Keyboard head-to-head

Written by Joe Martin

May 6, 2007 | 14:21

Tags: #comparison #crystal #head #keyboard #protype #review #to

Companies: #enermax #logitech #microsoft #razer #test

The Razer Pro|Type Keyboard

The Razer Pro|Type is almost the exact opposite of the Enermax Crystal. Where the Crystal is small, heavy and metallic, the Pro|Type is massive, plastic and lightweight. So lightweight in fact that just mashing keys a little too firmly flexes the whole frame.

The Pro|Type is as packed with features as Arnold Schwarzenegger is full of witty one-liners. There are a total of ten programmable keys, multiple profiles that can be switched between, backlighting on some buttons, media keys, shortcut buttons and a pointless Razer logo that pulses neon blue on the wrist support.

And that's without the iPod dock, which Razer claims it is the first to mount on a keyboard.

The iPod dock, which is most likely what the majority of users will buy this incredibly expensive keyboard for, is capable of being used on all the third generation iPods upwards, including the nano and the Mini. Due to the extra power required for the iPod dock, which can charge iPods even when the PC is off, the keyboard has two USB connectors that must be plugged in. It can be a pain for those who are port-starved, but thankfully the Pro|Type has two USB ports in its top right, along with a line-out port, which help make up for this issue.

Keyboard head-to-head The Razer Pro|Type Keyboard head-to-head The Razer Pro|Type
Click to enlarge
One thing the Pro|Type and the Enermax Crystal do have in common though is the deliberate sense of style. Where the Enermax went for a understate, sleek look though, the Razer is quite blatantly targeted at Mac owners with its all white chassis and subtle blue highlights. Again, without mentioning the iPod support.

In terms of general use, the Pro|Type holds up well enough. Its keys don't feel as strong and satisfying as the Enermax Crystal, in fact the whole keyboard feels a bit on the flimsy side, but the massive array of extras more than compensates for this.

Keyboard head-to-head The Razer Pro|Type Keyboard head-to-head The Razer Pro|Type
Click to enlarge
In gaming tests the Pro|Type held up just as well as the Crystal, if not better. Media keys are a real bonus in some games when a little musical relief is wanted but the need to pause without ALT-tabbing remains. Likewise, the programmable keys can be a boon in games like Oblivion, where the ability to cast three healing spells and a fireball with one button press is desirable.

Placing the media keys along the sides of the keyboard also makes a nice change to having them squashed along the top.

For everyday tasks the Pro|Type has some extra buttons, like scalable zooming and a rotate key which can prove handy for quick photo edits. Again, it's probably marketed at Mac users but it's still a handy thing to have even if Photoshop isn't your thing.

Keyboard head-to-head The Razer Pro|Type Keyboard head-to-head The Razer Pro|Type
Click to enlarge
On the down side, the Razer could be a bit big and fragile for some people. The type of person who wants to toss a keyboard in a backpack and bike over to the nearest LAN party may be impressed by the Pro|Type's lightweight, but disappointed by its fragility. The iPod dock doesn't have a cover of any description and we found that it tended to accumulate dust quite quickly, though even small amounts of grime show up easily on the pristine white surface.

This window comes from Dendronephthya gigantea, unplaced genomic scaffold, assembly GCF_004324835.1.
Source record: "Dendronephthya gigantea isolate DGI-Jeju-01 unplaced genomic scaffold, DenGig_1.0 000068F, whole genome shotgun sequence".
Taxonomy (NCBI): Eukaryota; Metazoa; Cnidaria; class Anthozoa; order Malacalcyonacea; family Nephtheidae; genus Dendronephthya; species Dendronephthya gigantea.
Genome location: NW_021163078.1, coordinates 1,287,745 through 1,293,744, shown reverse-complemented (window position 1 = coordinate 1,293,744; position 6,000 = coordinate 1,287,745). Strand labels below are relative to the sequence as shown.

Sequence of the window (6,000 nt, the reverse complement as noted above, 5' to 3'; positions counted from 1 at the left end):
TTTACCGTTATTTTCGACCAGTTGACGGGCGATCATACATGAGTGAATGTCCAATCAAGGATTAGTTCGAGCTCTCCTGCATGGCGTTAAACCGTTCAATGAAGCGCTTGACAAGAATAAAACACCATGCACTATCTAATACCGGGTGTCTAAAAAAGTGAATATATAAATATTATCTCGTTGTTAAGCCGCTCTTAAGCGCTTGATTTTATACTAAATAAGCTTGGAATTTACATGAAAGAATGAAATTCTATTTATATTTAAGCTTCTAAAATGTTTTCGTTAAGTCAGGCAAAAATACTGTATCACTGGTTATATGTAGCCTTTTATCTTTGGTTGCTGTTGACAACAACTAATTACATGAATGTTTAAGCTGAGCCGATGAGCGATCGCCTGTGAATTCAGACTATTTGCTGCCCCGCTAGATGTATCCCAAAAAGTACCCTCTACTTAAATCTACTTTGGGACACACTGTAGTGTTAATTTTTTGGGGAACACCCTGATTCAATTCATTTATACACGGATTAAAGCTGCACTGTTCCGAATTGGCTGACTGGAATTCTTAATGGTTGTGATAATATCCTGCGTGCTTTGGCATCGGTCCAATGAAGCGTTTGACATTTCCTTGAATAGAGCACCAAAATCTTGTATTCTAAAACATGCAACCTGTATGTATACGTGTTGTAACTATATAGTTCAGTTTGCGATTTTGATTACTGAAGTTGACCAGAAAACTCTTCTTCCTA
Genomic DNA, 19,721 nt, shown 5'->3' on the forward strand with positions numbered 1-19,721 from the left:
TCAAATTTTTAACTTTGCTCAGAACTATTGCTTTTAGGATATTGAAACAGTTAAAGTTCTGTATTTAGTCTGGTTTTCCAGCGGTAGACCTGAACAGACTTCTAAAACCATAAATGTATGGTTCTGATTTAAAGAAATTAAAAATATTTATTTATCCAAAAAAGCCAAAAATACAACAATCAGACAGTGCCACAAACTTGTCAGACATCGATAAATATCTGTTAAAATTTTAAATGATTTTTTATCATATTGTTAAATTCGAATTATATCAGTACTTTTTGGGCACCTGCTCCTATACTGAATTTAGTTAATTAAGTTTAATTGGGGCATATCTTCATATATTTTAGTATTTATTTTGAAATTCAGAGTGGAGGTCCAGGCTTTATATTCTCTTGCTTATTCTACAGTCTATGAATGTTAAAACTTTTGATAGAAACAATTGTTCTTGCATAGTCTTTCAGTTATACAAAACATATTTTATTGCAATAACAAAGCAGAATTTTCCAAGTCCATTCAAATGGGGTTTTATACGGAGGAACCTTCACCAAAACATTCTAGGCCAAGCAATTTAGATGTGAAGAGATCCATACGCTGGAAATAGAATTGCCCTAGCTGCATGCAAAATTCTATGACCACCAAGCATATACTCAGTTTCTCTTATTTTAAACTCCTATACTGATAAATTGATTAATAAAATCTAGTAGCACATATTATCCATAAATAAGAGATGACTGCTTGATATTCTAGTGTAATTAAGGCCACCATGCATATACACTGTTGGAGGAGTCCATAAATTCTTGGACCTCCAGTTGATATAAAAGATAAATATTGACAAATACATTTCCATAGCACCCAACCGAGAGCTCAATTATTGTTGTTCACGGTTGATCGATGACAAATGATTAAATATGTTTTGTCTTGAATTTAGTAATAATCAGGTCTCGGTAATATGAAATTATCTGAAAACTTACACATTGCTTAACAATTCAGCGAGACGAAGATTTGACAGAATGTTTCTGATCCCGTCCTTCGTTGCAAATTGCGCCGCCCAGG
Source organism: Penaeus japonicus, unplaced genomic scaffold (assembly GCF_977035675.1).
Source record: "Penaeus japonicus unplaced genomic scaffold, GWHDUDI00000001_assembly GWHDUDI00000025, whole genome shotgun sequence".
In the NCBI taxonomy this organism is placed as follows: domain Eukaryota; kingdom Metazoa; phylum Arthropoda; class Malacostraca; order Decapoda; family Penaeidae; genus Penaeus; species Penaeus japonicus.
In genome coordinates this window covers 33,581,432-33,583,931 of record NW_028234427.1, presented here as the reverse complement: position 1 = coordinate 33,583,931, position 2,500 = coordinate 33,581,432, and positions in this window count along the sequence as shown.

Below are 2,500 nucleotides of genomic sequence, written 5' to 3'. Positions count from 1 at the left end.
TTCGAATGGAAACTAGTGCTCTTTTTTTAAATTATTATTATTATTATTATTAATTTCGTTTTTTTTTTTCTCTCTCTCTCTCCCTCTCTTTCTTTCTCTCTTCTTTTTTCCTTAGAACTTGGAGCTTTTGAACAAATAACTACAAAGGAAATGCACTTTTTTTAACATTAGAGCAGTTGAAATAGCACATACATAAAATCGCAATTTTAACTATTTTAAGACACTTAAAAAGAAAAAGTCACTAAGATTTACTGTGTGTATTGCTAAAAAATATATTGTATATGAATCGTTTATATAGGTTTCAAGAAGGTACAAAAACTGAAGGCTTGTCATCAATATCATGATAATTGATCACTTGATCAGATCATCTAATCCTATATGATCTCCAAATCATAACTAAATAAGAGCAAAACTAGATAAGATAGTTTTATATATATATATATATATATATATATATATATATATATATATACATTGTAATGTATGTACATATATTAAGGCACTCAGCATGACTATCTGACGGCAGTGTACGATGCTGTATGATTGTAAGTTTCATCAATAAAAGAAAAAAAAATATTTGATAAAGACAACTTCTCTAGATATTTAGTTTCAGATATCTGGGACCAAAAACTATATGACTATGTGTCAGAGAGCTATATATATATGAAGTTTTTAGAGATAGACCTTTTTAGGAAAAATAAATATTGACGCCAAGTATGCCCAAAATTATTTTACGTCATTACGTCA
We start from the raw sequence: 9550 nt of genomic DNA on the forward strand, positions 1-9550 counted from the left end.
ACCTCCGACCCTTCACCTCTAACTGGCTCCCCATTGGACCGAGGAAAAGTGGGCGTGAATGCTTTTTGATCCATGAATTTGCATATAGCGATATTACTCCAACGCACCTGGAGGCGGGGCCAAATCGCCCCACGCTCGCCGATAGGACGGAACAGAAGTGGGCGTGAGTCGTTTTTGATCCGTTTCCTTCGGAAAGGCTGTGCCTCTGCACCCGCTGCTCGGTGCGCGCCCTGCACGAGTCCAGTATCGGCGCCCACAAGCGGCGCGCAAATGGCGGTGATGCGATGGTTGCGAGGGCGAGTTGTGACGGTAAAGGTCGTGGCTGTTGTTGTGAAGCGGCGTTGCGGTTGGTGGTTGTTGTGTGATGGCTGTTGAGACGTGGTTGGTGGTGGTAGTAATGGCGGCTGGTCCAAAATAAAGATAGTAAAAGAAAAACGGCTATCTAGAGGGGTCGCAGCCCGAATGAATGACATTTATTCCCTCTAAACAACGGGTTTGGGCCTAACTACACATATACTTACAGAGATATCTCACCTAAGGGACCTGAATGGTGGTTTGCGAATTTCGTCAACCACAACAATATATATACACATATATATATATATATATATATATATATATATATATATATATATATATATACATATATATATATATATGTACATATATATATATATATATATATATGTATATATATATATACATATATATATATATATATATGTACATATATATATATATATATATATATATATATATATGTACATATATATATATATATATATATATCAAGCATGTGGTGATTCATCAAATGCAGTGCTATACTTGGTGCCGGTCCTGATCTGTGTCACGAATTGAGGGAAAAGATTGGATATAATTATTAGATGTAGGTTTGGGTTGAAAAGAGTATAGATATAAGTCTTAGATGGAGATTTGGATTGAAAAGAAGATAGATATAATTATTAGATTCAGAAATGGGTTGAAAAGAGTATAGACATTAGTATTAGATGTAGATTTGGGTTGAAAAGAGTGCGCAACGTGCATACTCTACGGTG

The Razer Pro|Type is a decent enough keyboard, providing a fistful of functions and a dandy iPod dock for the ultra-fashionable geeks that want to listen to their tunes via their keyboards. It's macro recording suite isn't as comprehensive as some, but it's easily enough to get by with. The price tag is massive though, much larger than the Enermax Crystal and we have to wonder if the keyboard is really worth $129. No UK pricing has yet been announced, but Razer has said it will retail at €129.99 in Europe.

Keyboard head-to-head The Razer Pro|Type Keyboard head-to-head The Razer Pro|Type
Click to enlarge
Really it's this hefty price tag that lets the Razer Pro|Type down because, as good as it is, it isn't value for money and in reality every time I typed on the keyboard I was just thinking of better ways to spend all that moolah.

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What do these scores mean?

Conclusions

So, when all is said and done just which is the best keyboard of these two?

Well, obviously part of this is going to depend on your priorities. If you are after a barebones keyboard that represents value for money and decent performance, then neither of these are for you. Go out and buy yourself a Microsoft keyboard. You can pick up a good one for under £20.

On the other hand, if you're after something a little more flashy and expensive then you may want to side with either the Razer or the Enermax keyboards. The Enermax keyboard represents solid, weighty construction and the bragging rights that come of having a keyboard cut with diamonds, while the Razer Pro|Type highlights the benefits of extra functions and features.

If we had to choose one for most users, then the Razer Pro|Type would get our vote due to its fancy buttons and macro-recording software. It's far too expensive though, more than we ever would have dreamed it might cost and for this we have to say that, of the two, the Enermax Crystal is the best. It's not strictly as good as the Pro|Type, but it has some good points of its own and won't break your bank manager's heart.
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